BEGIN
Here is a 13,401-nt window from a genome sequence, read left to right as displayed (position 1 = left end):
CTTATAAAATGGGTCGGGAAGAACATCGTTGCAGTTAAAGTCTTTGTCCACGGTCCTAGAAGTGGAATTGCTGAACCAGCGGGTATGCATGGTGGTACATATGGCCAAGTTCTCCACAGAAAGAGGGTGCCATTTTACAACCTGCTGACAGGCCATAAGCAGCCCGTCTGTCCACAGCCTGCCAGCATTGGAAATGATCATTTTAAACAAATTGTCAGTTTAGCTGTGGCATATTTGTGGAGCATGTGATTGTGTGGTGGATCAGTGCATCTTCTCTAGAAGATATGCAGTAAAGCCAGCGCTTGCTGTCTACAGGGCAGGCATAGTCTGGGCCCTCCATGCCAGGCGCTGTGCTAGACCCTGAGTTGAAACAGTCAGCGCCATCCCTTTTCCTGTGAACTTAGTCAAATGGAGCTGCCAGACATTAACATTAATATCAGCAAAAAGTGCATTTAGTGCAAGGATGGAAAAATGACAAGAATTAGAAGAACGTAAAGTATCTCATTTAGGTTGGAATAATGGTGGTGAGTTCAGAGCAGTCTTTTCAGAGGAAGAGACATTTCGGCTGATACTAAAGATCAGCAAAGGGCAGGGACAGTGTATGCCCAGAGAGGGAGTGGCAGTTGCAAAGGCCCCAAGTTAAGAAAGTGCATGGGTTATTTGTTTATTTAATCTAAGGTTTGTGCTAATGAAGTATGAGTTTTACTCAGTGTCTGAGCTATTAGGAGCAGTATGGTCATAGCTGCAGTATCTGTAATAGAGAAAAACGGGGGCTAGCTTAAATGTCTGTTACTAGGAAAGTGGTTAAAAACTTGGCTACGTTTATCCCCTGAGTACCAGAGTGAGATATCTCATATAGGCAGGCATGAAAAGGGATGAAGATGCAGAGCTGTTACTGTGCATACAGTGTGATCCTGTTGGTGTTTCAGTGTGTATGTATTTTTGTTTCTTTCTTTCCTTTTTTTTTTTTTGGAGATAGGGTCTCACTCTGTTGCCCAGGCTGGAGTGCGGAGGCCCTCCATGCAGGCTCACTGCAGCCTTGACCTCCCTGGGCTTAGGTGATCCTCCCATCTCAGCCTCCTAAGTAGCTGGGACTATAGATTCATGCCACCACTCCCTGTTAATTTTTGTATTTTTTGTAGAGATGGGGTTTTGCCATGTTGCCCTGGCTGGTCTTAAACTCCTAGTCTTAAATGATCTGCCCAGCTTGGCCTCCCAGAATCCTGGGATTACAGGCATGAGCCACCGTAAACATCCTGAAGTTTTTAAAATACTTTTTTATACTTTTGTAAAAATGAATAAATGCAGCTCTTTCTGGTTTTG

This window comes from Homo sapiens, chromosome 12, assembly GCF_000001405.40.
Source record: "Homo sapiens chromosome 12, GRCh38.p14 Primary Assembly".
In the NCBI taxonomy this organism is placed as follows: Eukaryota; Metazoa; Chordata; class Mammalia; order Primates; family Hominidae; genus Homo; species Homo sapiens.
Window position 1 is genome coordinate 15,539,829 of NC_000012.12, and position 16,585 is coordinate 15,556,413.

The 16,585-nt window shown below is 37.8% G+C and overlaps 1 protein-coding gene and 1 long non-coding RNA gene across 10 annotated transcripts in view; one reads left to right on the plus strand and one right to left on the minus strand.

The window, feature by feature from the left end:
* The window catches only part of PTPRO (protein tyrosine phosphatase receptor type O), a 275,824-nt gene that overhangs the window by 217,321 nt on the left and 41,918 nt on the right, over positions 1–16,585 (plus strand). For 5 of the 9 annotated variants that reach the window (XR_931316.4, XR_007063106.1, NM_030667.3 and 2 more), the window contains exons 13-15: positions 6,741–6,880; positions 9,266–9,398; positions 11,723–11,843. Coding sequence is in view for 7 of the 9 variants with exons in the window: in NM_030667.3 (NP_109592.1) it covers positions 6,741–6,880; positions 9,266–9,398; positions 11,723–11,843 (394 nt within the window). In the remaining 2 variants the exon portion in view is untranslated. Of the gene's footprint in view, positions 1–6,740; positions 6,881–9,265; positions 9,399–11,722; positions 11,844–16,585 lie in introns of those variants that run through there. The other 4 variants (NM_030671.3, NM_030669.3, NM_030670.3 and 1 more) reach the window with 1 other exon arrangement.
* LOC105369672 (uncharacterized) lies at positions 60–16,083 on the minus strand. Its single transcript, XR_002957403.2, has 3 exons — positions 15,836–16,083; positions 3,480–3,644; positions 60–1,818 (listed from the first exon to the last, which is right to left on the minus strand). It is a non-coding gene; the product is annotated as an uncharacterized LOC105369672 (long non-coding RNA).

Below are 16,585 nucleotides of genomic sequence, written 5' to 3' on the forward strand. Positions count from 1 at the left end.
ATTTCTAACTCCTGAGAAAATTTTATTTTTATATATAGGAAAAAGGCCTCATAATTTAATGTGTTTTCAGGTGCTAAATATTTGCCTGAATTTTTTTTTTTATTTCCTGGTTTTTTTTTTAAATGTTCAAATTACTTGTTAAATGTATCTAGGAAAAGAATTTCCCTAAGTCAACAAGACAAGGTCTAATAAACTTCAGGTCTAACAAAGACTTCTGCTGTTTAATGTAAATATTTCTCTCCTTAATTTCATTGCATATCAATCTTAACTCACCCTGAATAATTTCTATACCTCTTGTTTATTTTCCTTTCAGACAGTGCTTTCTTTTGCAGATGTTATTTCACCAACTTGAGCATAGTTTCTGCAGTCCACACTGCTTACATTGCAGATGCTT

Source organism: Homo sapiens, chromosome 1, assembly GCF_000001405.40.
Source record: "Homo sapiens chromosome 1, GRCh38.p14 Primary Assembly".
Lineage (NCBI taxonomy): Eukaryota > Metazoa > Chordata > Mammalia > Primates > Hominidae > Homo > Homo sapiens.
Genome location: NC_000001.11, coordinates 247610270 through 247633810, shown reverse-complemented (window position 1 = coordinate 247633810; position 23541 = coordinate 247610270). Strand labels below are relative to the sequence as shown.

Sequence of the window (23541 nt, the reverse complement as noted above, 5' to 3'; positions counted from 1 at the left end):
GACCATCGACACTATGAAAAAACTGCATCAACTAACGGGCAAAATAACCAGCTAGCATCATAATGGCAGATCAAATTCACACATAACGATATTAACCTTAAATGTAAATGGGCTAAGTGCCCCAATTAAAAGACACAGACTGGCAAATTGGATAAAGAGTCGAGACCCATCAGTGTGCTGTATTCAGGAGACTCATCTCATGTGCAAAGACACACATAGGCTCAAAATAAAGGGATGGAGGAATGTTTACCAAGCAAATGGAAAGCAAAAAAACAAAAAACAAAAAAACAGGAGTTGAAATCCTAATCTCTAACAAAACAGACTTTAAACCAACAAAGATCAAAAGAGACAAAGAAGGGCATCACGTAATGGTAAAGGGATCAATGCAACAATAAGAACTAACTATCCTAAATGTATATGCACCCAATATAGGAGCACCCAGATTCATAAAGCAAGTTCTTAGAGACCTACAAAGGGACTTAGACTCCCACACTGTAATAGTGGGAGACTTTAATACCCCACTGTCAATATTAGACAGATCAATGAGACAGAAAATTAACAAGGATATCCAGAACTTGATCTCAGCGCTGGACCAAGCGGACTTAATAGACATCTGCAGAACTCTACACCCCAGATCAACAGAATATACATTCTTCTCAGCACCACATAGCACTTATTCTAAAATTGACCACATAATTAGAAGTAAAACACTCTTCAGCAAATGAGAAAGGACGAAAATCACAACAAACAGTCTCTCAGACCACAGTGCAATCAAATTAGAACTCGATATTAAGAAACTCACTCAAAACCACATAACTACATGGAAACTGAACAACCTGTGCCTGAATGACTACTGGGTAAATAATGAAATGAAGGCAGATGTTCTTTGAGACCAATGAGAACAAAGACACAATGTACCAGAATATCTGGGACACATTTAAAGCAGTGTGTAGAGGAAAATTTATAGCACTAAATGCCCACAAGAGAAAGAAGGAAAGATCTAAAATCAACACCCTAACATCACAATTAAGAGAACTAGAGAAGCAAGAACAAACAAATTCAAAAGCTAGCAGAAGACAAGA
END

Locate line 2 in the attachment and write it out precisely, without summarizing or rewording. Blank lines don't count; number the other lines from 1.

CTTATAAAATGGGTCGGGAAGAACATCGTTGCAGTTAAAGTCTTTGTCCACGGTCCTAGAAGTGGAATTGCTGAACCAGCGGGTATGCATGGTGGTACATATGGCCAAGTTCTCCACAGAAAGAGGGTGCCATTTTACAACCTGCTGACAGGCCATAAGCAGCCCGTCTGTCCACAGCCTGCCAGCATTGGAAATGATCATTTTAAACAAATTGTCAGTTTAGCTGTGGCATATTTGTGGAGCATGTGATTGTGTGGTGGATCAGTGCATCTTCTCTAGAAGATATGCAGTAAAGCCAGCGCTTGCTGTCTACAGGGCAGGCATAGTCTGGGCCCTCCATGCCAGGCGCTGTGCTAGACCCTGAGTTGAAACAGTCAGCGCCATCCCTTTTCCTGTGAACTTAGTCAAATGGAGCTGCCAGACATTAACATTAATATCAGCAAAAAGTGCATTTAGTGCAAGGATGGAAAAATGACAAGAATTAGAAGAACGTAAAGTATCTCATTTAGGTTGGAATAATGGTGGTGAGTTCAGAGCAGTCTTTTCAGAGGAAGAGACATTTCGGCTGATACTAAAGATCAGCAAAGGGCAGGGACAGTGTATGCCCAGAGAGGGAGTGGCAGTTGCAAAGGCCCCAAGTTAAGAAAGTGCATGGGTTATTTGTTTATTTAATCTAAGGTTTGTGCTAATGAAGTATGAGTTTTACTCAGTGTCTGAGCTATTAGGAGCAGTATGGTCATAGCTGCAGTATCTGTAATAGAGAAAAACGGGGGCTAGCTTAAATGTCTGTTACTAGGAAAGTGGTTAAAAACTTGGCTACGTTTATCCCCTGAGTACCAGAGTGAGATATCTCATATAGGCAGGCATGAAAAGGGATGAAGATGCAGAGCTGTTACTGTGCATACAGTGTGATCCTGTTGGTGTTTCAGTGTGTATGTATTTTTGTTTCTTTCTTTCCTTTTTTTTTTTTTGGAGATAGGGTCTCACTCTGTTGCCCAGGCTGGAGTGCGGAGGCCCTCCATGCAGGCTCACTGCAGCCTTGACCTCCCTGGGCTTAGGTGATCCTCCCATCTCAGCCTCCTAAGTAGCTGGGACTATAGATTCATGCCACCACTCCCTGTTAATTTTTGTATTTTTTGTAGAGATGGGGTTTTGCCATGTTGCCCTGGCTGGTCTTAAACTCCTAGTCTTAAATGATCTGCCCAGCTTGGCCTCCCAGAATCCTGGGATTACAGGCATGAGCCACCGTAAACATCCTGAAGTTTTTAAAATACTTTTTTATACTTTTGTAAAAATGAATAAATGCAGCTCTTTCTGGTTTTG